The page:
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Year : 2008  |  Volume : 74  |  Issue : 5  |  Page : 521-522

A possible pivotal role for transglutaminase 2 in the pathophysiology of cutaneous amyloidosis

MR Namazi 
 Department of Dermatology, Wake-Forest University Baptist Medical Center, Winston-Salem, North Carolina, USA; Shiraz University of Medical Sciences, Shiraz, Iran

Correspondence Address:
M R Namazi
Dermatology Department, Wake-Forest University Baptist Medical Center, Winston-Salem, North Carolina 27157, USA

How to cite this article:
Namazi M R. A possible pivotal role for transglutaminase 2 in the pathophysiology of cutaneous amyloidosis.Indian J Dermatol Venereol Leprol 2008;74:521-522

How to cite this URL:
Namazi M R. A possible pivotal role for transglutaminase 2 in the pathophysiology of cutaneous amyloidosis. Indian J Dermatol Venereol Leprol [serial online] 2008 [cited 2021 Jan 22 ];74:521-522
Available from: https://www.ijdvl.com/text.asp?2008/74/5/521/44331

Full Text


Amyloidosis is a generic term that signifies the abnormal extracellular tissue deposition of one of a family of biochemically unrelated proteins that share certain characteristic staining properties, including apple-green birefringence of Congo red-stained preparations viewed under polarizing light. [1],[2]

As a term, 'amyloid' was used historically to define proteins that shared similar microscopic characteristics and affinity for certain stains. The various diseases characterized by deposition of 'amyloid' proteins are similarly heterogeneous but have in common the deposits of fibrillar proteins characterized as 'amyloid' in the dermis. In nodular localized cutaneous amyloidosis, the amyloid is believed to be derived from local plasma cells; in contrast to lichenoid or macular amyloidosis, which have keratinocyte-derived amyloid. [1],[2] Amyloid deposits in macular and lichen amyloidosis bind to anti-keratin antibodies and contain sulfhydryl groups, pointing to altered keratin as a source for these deposits. There is no difference in staining characteristics of cytokeratins between macular amyloidosis and lichen amyloidosis. [3] Some argue that the deposition of amyloid in macular and lichen amyloidosis may be the result of frequent itching and scratching. [4] The concept has arisen of focal epidermal damage and filamentous degeneration of keratinocytes, followed by apoptosis and conversion of filamentous masses (colloid bodies) into amyloid material in the papillary dermis, perhaps with a contribution from the dermal-epidermal junction. [5]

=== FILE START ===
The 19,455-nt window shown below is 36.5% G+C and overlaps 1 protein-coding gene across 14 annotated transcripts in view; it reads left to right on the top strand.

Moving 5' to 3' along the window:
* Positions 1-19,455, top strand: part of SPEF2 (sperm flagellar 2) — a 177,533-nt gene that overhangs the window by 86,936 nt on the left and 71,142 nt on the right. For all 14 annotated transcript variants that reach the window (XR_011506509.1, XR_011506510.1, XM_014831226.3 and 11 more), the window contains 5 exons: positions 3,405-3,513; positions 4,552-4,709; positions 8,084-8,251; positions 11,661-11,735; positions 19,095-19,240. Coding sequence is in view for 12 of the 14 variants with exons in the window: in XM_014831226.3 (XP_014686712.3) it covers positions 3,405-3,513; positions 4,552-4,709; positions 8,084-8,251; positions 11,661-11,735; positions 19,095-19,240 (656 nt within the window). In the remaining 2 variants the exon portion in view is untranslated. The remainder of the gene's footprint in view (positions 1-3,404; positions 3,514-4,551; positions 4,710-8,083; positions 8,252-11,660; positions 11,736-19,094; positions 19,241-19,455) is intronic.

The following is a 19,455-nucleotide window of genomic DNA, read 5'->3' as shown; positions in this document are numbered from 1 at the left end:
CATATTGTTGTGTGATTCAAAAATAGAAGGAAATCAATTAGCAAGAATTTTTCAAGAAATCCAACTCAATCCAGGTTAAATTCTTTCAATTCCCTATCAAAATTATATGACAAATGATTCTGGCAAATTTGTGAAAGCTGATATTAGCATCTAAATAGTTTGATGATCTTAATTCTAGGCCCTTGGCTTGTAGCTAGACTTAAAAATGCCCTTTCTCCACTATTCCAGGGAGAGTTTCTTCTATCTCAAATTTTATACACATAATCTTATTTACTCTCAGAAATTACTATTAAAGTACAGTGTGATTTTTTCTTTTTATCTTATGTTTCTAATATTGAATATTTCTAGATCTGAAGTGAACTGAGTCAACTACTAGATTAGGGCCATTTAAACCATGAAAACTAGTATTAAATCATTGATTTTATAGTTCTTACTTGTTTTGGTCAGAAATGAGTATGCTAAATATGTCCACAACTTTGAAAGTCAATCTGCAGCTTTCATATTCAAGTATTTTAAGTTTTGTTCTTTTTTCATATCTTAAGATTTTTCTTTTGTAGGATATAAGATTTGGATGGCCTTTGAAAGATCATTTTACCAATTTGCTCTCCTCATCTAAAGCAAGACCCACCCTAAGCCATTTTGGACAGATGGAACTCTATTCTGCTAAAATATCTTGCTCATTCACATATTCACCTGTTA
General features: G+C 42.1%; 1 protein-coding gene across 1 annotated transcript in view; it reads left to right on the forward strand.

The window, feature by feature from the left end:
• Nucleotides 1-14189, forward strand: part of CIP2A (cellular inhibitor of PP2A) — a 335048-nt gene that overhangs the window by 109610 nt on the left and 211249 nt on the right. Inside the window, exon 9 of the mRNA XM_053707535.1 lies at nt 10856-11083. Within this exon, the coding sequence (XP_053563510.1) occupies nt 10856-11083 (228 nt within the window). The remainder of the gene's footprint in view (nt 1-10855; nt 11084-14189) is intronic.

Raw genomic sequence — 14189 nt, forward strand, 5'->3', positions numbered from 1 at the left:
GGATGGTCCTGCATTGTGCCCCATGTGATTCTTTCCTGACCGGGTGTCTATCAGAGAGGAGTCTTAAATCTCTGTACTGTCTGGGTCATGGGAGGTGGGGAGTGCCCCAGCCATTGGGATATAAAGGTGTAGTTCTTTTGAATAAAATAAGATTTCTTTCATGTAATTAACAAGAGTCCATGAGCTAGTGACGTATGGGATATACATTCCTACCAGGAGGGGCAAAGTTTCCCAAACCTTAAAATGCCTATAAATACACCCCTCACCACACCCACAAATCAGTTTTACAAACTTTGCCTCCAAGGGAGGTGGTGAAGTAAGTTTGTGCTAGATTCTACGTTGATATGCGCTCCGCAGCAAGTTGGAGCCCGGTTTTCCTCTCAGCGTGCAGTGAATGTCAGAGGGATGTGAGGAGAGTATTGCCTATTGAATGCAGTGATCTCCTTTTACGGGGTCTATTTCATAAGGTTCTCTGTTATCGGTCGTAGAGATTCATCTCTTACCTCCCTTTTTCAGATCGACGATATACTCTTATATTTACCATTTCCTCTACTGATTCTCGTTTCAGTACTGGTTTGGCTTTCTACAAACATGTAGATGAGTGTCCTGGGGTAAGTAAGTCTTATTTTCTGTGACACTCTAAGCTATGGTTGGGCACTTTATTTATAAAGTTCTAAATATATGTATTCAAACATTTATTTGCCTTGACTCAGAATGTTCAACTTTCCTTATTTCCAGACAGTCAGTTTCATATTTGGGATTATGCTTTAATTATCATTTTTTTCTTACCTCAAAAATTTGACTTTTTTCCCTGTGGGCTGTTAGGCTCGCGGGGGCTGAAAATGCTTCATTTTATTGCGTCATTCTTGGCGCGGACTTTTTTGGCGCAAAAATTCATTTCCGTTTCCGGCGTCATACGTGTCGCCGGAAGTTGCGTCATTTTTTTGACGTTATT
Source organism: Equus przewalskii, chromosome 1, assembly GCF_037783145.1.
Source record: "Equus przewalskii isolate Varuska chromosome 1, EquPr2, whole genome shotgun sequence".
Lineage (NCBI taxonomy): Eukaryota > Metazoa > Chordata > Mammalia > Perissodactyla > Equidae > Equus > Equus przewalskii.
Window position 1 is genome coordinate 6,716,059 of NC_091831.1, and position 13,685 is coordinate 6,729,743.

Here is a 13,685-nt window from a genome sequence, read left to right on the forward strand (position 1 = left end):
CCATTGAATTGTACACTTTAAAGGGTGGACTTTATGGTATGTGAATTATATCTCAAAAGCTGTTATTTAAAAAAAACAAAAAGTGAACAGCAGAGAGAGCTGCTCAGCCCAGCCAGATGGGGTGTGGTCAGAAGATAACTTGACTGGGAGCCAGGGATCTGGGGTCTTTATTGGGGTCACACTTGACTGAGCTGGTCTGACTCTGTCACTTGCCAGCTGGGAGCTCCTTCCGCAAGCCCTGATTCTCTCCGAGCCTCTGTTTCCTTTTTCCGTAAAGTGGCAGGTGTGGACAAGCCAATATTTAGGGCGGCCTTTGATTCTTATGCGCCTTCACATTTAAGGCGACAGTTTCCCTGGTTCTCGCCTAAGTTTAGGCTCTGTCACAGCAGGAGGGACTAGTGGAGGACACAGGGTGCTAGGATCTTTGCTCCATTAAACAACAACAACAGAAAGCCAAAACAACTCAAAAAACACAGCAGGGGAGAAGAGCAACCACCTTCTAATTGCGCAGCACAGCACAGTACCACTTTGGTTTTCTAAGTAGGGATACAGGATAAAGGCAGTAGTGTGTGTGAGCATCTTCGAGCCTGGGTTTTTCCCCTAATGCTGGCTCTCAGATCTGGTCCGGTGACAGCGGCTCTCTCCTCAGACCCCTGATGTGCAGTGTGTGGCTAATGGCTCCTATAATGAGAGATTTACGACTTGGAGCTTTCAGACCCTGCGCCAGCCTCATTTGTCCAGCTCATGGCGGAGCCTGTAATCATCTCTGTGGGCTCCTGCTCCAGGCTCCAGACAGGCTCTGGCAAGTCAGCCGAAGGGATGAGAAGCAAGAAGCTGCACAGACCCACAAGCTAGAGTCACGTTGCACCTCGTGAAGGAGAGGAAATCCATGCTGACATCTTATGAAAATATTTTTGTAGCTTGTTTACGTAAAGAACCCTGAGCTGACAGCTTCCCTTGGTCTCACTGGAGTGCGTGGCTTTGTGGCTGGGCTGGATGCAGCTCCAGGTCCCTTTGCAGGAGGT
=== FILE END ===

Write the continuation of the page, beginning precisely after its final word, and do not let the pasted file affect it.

It has been proposed that in lichenoid and macular amyloidosis, specific immunologic tolerance to the presence of keratinocyte-derived apoptotic bodies in the papillary dermis favors their transformation into amyloid by macrophages or fibroblasts; whereas in lichen planus, an autoimmune disorder, a brisk inflammatory response ensures their removal. [6]

Transglutaminase 2 (TG2) is a unique member of an enzyme family (EC because in addition to its primary enzymatic activity of Ca 2+ -dependent transamidation of polypeptide chains through their glutamine and lysine residues (or through polyamines), it also binds GTP (which blocks transamidation) and may act as a G protein. It is often up-regulated in cells undergoing apoptosis. In addition, another important role is attributed to TG2: the prevention of tissue injury, inflammation, and autoimmunity once the apoptosis has already been initiated. This function of TG2 is partially achieved by being expressed and activated also in macrophages digesting apoptotic cells and mediating a crosstalk between dying and phagocytic cells. Generally from the in vivo results obtained in some laboratories, it has been proposed that the most important role of TG2 in vivo is to ensure that apoptosis is finished without causing inflammation necrosis and apparent tissue injury. Besides facilitating apoptosis, induction of TG2, and enhancing phagocytosis, TGFβ was shown to be required for the proper down-regulation of pro-inflammatory cytokine production in macrophages as well. If, however, necrosis still occurs, TG2 promotes both tissue stability and repair. In TG2−/− animals, all these anti-inflammatory actions are compromised, which results in the appearance of inflammatory cells at the apoptotic sites in the short term and autoimmunity in the long term. [7],[8]

Moreover, it merits noting that transglutaminase is suggested to play a role in the pathogenesis of Dutch-type hereditary amyloidosis and Alzheimer's disease by cross-linking proteins into insoluble polymers. [9]

Given the above facts altogether, couldn't TG2 be involved in the pathogenesis of macular and lichen amyloidosis through promotion of keratinocyte apoptosis, facilitating the ingestion of apoptotic cells by macrophages, inhibiting inflammation, and cross-linking keratinocytic proteins to produce amyloid?


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